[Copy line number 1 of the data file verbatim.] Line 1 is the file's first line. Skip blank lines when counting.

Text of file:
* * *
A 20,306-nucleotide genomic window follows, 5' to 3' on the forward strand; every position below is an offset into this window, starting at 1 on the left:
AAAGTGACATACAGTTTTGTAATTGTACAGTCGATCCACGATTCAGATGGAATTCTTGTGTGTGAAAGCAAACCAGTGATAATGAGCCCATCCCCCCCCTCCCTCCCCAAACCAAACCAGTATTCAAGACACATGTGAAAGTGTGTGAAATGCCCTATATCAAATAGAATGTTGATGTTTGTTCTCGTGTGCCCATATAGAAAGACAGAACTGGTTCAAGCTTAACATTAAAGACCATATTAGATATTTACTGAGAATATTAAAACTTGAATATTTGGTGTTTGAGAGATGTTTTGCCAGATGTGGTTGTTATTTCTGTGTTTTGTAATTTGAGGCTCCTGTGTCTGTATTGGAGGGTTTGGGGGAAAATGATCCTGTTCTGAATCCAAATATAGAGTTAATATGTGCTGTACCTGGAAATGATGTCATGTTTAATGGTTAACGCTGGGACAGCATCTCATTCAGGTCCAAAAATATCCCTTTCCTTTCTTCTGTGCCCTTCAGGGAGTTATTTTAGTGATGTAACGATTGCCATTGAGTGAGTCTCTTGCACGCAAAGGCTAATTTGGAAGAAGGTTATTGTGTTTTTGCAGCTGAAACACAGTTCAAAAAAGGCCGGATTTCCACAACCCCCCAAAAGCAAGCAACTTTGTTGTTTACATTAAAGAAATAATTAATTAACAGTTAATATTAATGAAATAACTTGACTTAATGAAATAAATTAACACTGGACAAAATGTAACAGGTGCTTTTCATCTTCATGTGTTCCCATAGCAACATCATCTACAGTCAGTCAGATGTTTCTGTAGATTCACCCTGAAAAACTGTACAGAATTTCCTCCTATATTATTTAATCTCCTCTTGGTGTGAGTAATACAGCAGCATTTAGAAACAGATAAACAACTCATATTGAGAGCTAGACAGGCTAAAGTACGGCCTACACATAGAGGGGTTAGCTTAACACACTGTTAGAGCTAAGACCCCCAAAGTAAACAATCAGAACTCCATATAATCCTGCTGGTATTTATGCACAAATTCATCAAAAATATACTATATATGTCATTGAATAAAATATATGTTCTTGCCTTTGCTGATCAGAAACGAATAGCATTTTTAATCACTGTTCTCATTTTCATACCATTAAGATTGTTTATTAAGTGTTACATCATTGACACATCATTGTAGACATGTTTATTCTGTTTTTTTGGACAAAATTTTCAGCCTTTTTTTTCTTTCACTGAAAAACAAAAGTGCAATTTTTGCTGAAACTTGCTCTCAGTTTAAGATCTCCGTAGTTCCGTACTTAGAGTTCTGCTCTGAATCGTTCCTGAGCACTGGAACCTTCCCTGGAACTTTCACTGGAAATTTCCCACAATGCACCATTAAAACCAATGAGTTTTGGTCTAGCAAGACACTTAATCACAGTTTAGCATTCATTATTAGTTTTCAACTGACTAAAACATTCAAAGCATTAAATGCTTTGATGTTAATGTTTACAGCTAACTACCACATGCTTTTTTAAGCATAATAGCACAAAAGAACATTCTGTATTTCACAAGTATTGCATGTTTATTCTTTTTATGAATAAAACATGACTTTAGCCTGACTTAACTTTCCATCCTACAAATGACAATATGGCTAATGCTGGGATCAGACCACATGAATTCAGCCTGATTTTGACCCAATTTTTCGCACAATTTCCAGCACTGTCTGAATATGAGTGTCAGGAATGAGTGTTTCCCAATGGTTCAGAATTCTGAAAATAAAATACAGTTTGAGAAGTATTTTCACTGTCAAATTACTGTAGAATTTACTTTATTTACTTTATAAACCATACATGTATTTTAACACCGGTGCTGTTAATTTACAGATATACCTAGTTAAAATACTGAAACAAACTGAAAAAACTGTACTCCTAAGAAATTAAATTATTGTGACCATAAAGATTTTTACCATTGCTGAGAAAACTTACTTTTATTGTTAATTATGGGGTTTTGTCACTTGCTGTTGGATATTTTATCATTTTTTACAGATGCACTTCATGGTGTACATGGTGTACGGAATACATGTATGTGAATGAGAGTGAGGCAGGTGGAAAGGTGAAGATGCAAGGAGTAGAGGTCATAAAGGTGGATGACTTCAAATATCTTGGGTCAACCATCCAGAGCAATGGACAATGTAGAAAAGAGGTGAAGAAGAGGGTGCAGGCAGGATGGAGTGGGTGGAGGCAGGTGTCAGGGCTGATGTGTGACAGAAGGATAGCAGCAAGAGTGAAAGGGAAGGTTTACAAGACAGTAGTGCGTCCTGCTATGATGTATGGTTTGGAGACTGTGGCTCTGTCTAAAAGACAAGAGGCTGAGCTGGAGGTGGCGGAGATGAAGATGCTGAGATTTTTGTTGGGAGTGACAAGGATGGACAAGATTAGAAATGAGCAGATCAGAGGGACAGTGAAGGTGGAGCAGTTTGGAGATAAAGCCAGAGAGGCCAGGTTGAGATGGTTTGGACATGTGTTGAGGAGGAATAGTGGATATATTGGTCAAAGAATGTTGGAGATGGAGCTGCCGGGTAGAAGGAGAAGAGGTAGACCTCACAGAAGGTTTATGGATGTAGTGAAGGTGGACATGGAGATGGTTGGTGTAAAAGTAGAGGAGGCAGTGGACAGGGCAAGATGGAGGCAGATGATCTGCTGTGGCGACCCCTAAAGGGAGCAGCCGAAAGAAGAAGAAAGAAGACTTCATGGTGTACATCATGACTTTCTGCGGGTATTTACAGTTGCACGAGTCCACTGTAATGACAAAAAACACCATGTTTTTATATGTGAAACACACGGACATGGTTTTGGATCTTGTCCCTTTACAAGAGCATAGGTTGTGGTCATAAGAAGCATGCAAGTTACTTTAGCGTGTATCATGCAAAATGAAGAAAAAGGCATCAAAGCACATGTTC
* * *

A 20,306-nucleotide genomic window follows, 5' to 3' on the forward strand; every position below is an offset into this window, starting at 1 on the left: